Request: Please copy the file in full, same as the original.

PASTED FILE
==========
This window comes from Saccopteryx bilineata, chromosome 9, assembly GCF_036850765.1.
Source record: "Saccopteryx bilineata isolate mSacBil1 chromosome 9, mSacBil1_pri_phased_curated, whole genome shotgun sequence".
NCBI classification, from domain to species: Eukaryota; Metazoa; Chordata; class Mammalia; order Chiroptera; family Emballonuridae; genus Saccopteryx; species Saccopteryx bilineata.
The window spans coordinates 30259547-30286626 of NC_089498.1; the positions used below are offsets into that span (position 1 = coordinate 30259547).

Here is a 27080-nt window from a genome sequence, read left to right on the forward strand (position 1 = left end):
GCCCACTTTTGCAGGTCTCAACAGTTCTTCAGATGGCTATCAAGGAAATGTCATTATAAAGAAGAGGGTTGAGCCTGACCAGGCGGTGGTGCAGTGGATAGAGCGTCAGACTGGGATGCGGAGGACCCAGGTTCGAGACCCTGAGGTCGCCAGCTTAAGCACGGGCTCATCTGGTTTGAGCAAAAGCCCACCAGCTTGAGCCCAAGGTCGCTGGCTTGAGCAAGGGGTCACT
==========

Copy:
This window comes from Saccopteryx bilineata, chromosome 9, assembly GCF_036850765.1.
Source record: "Saccopteryx bilineata isolate mSacBil1 chromosome 9, mSacBil1_pri_phased_curated, whole genome shotgun sequence".
NCBI classification, from domain to species: Eukaryota; Metazoa; Chordata; class Mammalia; order Chiroptera; family Emballonuridae; genus Saccopteryx; species Saccopteryx bilineata.
The window spans coordinates 30259547-30286626 of NC_089498.1; the positions used below are offsets into that span (position 1 = coordinate 30259547).

Here is a 27080-nt window from a genome sequence, read left to right on the forward strand (position 1 = left end):
GCCCACTTTTGCAGGTCTCAACAGTTCTTCAGATGGCTATCAAGGAAATGTCATTATAAAGAAGAGGGTTGAGCCTGACCAGGCGGTGGTGCAGTGGATAGAGCGTCAGACTGGGATGCGGAGGACCCAGGTTCGAGACCCTGAGGTCGCCAGCTTAAGCACGGGCTCATCTGGTTTGAGCAAAAGCCCACCAGCTTGAGCCCAAGGTCGCTGGCTTGAGCAAGGGGTCACT